'Dentally speaking, we all want to go to Hollywood'

Dazzlingly white, perfectly aligned ... and now with a touch of glamour: New York cosmetic dentists are offering smiles fit for a movie star.

Recently, a semi-permanent prothesis—known as “snap-in veneers”—has become available. Made of resin, the veneers are placed over patients’ teeth, allowing them to flash teeth like those of their favourite actor or actress.

Whether it’s the smile of Cameron Diaz or of Britney Spears that is reproduced, the cosmetic lift can be put on and taken off in the blink of an eye ...
all at a price of $1 500-$1 800, says Dr Marc Liechtung.

“It involves no drilling, no cement, no needles, it just involves taking an accurate impression,” says Liechtung, who has fitted out more than 100 people.

“If somebody wants to look like somebody, they like a certain smile, it’s round, it’s square, it’s long, they show us the picture, and we can do it.”

Asked if he can reproduce Julia Roberts’ smile, the Manhattan dentist replies: “Yes, a hundred percent.”

The ready-to-go set makes uneven teeth, discoloration disappear. Customers of the dentist might include the 25-year-old actor who is headed for an audition, a senior who is preparing for a reunion with old friends, the bride-to-be before she goes for a photo session—not to mention people who are fearful of dentists’

syringes.

But this type of prothesis has existed since the 1930s and was used in Hollywood, says dentist Jeff Golub-Evans, who works for Broadway and cinema but has recently extended his services beyond the theatrical crowd.

“When I started making them two years ago, I called them square teeth, round teeth, triangle teeth,” says Golub-Evans. “People couldn’t relate, people had no idea what that meant.

“Then I started calling them sexy teeth, sophisticated teeth, sporty teeth. But still they didn’t know what that meant. And that’s when I hit upon the idea of making a Nicole [Kidman], a Gwyneth [Paltrow], a Julia [Roberts], choosing the five favourite

smiles that people would come in with pictures.”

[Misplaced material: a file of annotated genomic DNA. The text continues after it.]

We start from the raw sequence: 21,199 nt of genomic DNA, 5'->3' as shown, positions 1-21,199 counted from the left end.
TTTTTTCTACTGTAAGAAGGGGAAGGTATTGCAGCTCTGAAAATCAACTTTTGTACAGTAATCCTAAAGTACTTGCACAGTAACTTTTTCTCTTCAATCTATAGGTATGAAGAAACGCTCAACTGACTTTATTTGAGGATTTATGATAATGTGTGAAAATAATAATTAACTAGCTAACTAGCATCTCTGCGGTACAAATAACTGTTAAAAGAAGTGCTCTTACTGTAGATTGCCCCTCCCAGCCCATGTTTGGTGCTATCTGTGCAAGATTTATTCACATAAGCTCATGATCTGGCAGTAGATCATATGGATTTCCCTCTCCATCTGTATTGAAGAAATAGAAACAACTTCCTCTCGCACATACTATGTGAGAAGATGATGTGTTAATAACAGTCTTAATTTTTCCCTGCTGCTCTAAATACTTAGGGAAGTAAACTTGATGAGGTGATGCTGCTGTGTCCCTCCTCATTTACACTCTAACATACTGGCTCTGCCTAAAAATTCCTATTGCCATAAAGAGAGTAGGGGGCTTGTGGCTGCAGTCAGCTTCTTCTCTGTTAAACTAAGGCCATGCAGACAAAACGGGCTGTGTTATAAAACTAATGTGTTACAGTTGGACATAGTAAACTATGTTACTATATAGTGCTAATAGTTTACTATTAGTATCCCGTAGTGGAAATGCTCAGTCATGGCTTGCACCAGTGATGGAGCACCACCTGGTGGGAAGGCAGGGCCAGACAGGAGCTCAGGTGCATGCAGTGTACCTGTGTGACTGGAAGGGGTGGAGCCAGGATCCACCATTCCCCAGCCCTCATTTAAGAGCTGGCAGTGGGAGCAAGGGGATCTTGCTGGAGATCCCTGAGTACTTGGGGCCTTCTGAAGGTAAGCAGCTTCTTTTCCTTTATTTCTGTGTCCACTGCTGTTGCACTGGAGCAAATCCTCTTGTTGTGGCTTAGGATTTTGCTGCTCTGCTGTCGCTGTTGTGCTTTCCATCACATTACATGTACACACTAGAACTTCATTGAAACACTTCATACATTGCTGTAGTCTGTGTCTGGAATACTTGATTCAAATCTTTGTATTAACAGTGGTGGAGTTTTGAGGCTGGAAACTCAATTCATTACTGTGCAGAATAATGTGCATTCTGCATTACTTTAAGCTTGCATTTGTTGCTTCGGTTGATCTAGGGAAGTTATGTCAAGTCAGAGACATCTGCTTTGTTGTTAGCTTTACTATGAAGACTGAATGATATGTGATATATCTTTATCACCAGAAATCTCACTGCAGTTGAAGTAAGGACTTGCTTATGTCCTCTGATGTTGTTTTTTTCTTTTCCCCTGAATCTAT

From that moment, people were able to relate to it, he said.

He also sells the “Halle” [Berry], the “George” [Clooney], and the “Mel” [Gibson]—all available in five sizes and five shades—but the favourite is “Hollywood white,” he says.

“Our society is celebrity-driven. People replicate the lifestyle of celebrities. They copy their mode of dress, they copy their hairstyles—why not copy their smile style?

“In America now a good smile is a fashion accessory, it’s no longer about health. It can be done safely and affordably,” says Golub-Evans, speaking from his Upper East Side office.

Howard Halle, a columnist with New York events guide Time Out has no doubts.

“We don’t just want nice teeth, we want those sublimely chiseled incisors we see glistening from cineplex screens and magazine covers.

“Dentally speaking, we all want to go to Hollywood, and in this respect, I’d argue that smiles have become far more than umbrellas: they’re shiny little mirrors for the national soul,” said Halle.

The technique does nothing toward fixing bad teeth, and is not recommended for problem teeth.

The snap-ins require cleaning after every snack, and need to be taken out two or three times a day.

One customer, Jennifer Vasquez, is witness to the fact that they need some getting used to.

“I had to relearn how to speak. ... The most difficult thing to handle is getting used to it in the mouth.”

Dietary habits also need re-examining to cater to the prothesis.

“You start with a softer diet and you see where it goes. You can eat fish, pasta, chicken, but I don’t advise eating spare ribs, because there is some sort of trade-off here,” says Liechtung.

“You’re doing something cosmetic but you’re not doing porcelain veneers,” he says, noting that they also don’t come with a porcelain veneer price tag.

“Therefore you have to understand that you might not be able to eat ribs with them.” - Sapa-AFP

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